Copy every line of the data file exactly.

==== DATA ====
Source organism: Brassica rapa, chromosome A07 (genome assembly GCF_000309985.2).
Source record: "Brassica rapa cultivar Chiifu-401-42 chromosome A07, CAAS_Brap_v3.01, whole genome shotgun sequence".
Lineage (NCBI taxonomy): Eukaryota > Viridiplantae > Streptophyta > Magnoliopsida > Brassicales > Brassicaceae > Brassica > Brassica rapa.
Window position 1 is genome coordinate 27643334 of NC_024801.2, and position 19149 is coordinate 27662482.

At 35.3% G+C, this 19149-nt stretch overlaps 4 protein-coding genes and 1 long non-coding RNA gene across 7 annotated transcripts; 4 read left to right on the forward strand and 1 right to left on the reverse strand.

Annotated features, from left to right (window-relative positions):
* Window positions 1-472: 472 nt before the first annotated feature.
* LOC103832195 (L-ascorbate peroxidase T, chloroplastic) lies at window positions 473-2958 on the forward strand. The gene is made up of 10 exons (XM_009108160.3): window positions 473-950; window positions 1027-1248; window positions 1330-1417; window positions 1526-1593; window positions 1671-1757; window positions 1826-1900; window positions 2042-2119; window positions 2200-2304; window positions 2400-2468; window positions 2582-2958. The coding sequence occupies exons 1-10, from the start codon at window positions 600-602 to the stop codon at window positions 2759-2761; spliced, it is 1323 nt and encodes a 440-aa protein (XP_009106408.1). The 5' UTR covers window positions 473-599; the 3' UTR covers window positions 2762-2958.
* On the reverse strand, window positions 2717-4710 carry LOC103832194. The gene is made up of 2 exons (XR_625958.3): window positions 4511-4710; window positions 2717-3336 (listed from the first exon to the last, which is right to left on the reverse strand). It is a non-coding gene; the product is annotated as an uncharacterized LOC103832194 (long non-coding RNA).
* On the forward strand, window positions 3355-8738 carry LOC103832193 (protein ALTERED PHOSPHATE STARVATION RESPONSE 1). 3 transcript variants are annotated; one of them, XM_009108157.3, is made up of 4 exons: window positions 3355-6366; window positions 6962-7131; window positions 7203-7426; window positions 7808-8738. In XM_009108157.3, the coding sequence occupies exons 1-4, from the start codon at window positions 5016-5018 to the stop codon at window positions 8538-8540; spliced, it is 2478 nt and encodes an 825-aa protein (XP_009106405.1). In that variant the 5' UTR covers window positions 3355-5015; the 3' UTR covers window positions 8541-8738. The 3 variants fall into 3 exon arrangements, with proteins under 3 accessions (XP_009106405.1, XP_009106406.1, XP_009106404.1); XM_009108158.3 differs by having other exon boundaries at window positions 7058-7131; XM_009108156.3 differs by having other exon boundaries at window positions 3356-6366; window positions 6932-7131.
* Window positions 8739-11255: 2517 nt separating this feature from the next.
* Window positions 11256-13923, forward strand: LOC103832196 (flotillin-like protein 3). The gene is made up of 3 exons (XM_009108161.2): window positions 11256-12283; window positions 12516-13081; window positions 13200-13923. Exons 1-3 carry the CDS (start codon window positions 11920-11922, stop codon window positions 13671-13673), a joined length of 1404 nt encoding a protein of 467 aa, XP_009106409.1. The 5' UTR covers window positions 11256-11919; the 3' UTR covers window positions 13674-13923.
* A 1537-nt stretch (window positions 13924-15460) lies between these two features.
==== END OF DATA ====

Source organism: Brassica rapa, chromosome A07 (genome assembly GCF_000309985.2).
Source record: "Brassica rapa cultivar Chiifu-401-42 chromosome A07, CAAS_Brap_v3.01, whole genome shotgun sequence".
Lineage (NCBI taxonomy): Eukaryota > Viridiplantae > Streptophyta > Magnoliopsida > Brassicales > Brassicaceae > Brassica > Brassica rapa.
Window position 1 is genome coordinate 27643334 of NC_024801.2, and position 19149 is coordinate 27662482.

At 35.3% G+C, this 19149-nt stretch overlaps 4 protein-coding genes and 1 long non-coding RNA gene across 7 annotated transcripts; 4 read left to right on the forward strand and 1 right to left on the reverse strand.

Annotated features, from left to right (window-relative positions):
* Window positions 1-472: 472 nt before the first annotated feature.
* LOC103832195 (L-ascorbate peroxidase T, chloroplastic) lies at window positions 473-2958 on the forward strand. The gene is made up of 10 exons (XM_009108160.3): window positions 473-950; window positions 1027-1248; window positions 1330-1417; window positions 1526-1593; window positions 1671-1757; window positions 1826-1900; window positions 2042-2119; window positions 2200-2304; window positions 2400-2468; window positions 2582-2958. The coding sequence occupies exons 1-10, from the start codon at window positions 600-602 to the stop codon at window positions 2759-2761; spliced, it is 1323 nt and encodes a 440-aa protein (XP_009106408.1). The 5' UTR covers window positions 473-599; the 3' UTR covers window positions 2762-2958.
* On the reverse strand, window positions 2717-4710 carry LOC103832194. The gene is made up of 2 exons (XR_625958.3): window positions 4511-4710; window positions 2717-3336 (listed from the first exon to the last, which is right to left on the reverse strand). It is a non-coding gene; the product is annotated as an uncharacterized LOC103832194 (long non-coding RNA).
* On the forward strand, window positions 3355-8738 carry LOC103832193 (protein ALTERED PHOSPHATE STARVATION RESPONSE 1). 3 transcript variants are annotated; one of them, XM_009108157.3, is made up of 4 exons: window positions 3355-6366; window positions 6962-7131; window positions 7203-7426; window positions 7808-8738. In XM_009108157.3, the coding sequence occupies exons 1-4, from the start codon at window positions 5016-5018 to the stop codon at window positions 8538-8540; spliced, it is 2478 nt and encodes an 825-aa protein (XP_009106405.1). In that variant the 5' UTR covers window positions 3355-5015; the 3' UTR covers window positions 8541-8738. The 3 variants fall into 3 exon arrangements, with proteins under 3 accessions (XP_009106405.1, XP_009106406.1, XP_009106404.1); XM_009108158.3 differs by having other exon boundaries at window positions 7058-7131; XM_009108156.3 differs by having other exon boundaries at window positions 3356-6366; window positions 6932-7131.
* Window positions 8739-11255: 2517 nt separating this feature from the next.
* Window positions 11256-13923, forward strand: LOC103832196 (flotillin-like protein 3). The gene is made up of 3 exons (XM_009108161.2): window positions 11256-12283; window positions 12516-13081; window positions 13200-13923. Exons 1-3 carry the CDS (start codon window positions 11920-11922, stop codon window positions 13671-13673), a joined length of 1404 nt encoding a protein of 467 aa, XP_009106409.1. The 5' UTR covers window positions 11256-11919; the 3' UTR covers window positions 13674-13923.
* A 1537-nt stretch (window positions 13924-15460) lies between these two features.